Hansen tackles a whole different issue in this book, an issue he labels as our biggest problem; biggest problem as people of faith. (This seems like something we definitely need to explore!) This issue, he says is the self-delusion that we are good people…. self-righteous is another word he uses for this delusion. And from his perspective, self-righteous means we’ve met that standard of believing that through our own self-assessment, through our own eyes of viewing ourselves we are good, and we are right, almost all the time. The whole premise of his book is to help us be open to the possibility that our lives are largely shaped by this desire to convince ourselves and I might add, everybody else around us, that we’re good people. He talks about many ways that we try to maintain this false image of being good.
Hansen says one way that we falsely portray this goodness is in always thinking that we are right. We have the right answers, the right approaches, the right perspectives, the right…I could go on and on, but you get this. Basically, we’re always right! To battle this sense of self-righteousness, to see ourselves as we truly are Hansen believes one has to cultivate an awareness of our self-wrongness! (I think he probably made this word up- but it works!) We must cultivate an awareness of our self-wrongness. But, herein lies the challenge…he poses that it is really, really hard to see when we are wrong about something. He attributes this to our biases, and our own interpretation of events that really are lies about ourselves. He says this, “We need to become more aware of how we think, because our thought processes are skewed. Our reasoning is a tool, and it’s not the precise, calculating, impartial tool we like to think it is. Every waking moment, it’s put to work to defend us and our conception of our good selves.” Wow, let’s catch our breath a minute, this is eye opening isn’t it? But thank goodness, Hansen says there’s hope for us. He says we can learn that we don’t have to defend our goodness and rightness, and when we do this, we become more patient with ourselves. And then he adds it helps us be more patient with others too.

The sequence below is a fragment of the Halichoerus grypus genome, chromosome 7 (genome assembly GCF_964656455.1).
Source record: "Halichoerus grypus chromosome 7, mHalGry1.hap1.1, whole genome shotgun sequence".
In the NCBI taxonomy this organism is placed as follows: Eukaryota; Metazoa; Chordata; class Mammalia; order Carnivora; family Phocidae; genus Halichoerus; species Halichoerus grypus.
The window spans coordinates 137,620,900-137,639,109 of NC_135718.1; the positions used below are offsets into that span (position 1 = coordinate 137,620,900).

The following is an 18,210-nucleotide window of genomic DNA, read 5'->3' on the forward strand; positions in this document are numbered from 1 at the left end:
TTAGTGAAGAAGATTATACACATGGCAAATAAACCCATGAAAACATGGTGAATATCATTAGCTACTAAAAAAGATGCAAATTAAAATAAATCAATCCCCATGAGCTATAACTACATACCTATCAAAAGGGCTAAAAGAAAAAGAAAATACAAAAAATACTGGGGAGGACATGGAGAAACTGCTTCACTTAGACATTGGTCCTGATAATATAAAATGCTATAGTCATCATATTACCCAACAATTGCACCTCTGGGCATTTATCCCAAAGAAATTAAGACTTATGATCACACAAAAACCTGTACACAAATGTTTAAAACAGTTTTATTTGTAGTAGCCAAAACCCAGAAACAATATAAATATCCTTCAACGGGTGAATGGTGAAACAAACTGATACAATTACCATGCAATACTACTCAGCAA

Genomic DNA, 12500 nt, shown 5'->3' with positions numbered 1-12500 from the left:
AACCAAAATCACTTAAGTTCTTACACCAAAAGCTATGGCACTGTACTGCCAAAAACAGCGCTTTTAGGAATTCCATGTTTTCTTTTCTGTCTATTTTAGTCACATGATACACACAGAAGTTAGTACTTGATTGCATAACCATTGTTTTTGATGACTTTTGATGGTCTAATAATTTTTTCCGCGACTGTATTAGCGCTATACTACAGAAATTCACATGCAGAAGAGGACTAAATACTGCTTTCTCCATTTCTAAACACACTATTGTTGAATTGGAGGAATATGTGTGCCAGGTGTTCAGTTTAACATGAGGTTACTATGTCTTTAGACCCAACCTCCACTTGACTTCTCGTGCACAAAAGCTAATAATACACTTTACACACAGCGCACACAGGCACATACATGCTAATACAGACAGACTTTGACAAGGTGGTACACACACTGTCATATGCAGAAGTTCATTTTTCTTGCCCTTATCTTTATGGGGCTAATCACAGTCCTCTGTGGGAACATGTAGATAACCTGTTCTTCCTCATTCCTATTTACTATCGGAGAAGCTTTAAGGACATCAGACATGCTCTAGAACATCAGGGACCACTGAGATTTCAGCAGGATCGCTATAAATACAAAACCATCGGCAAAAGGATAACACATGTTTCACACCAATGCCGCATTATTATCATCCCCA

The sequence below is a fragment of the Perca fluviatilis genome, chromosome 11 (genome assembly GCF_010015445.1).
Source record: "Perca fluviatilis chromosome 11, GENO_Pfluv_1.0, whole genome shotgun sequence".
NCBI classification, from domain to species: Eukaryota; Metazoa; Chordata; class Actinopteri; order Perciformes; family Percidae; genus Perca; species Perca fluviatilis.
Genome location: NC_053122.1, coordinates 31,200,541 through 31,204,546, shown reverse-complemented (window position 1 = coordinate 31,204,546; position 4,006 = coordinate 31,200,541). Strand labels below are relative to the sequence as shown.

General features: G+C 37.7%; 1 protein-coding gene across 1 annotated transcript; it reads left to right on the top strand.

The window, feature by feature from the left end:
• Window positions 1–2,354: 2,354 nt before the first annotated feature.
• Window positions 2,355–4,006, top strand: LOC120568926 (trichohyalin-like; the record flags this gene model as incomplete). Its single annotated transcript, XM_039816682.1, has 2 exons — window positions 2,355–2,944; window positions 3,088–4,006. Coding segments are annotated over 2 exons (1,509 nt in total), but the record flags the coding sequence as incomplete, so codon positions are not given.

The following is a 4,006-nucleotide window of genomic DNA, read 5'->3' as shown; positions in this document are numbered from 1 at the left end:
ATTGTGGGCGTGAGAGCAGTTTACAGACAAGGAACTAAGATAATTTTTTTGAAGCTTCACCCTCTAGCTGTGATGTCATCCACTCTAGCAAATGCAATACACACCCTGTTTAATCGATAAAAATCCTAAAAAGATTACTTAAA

It seems clear to me that this idea of being good and right is connected intimately with the passages we read this morning in Acts and 1 Corinthians. The conflicts that have erupted are about rightness, who is right, who has the correct understanding of the message of Christ. Which leader is more accurate? Maybe Apollo remembers something else than Peter did remember and then maybe Paul believes in a different theological perspective than Apollo. You can see how this conflict would arise as people talked to each other and compared what was being taught. You’ll notice Paul is not concerned about the theological issues or the differences in their thinking but rather he is concerned about the divisions that these conflicts are causing. These baby churches are and will continue to be a witness of their faith in Christ. If they are divided among themselves, fighting, and disputing about what they believe, how can their disunity in the faith form authentic, long enduring communities? The community is the strength of the church, people standing side-by-side, working together to further God’s kingdom. Because ancient Corinth was one of the largest and most important cities in Greece, with a population of around 90,000, it helps us to understand why Paul would be so insistent and so strong in advocating that they be united with the same mind and the same purpose.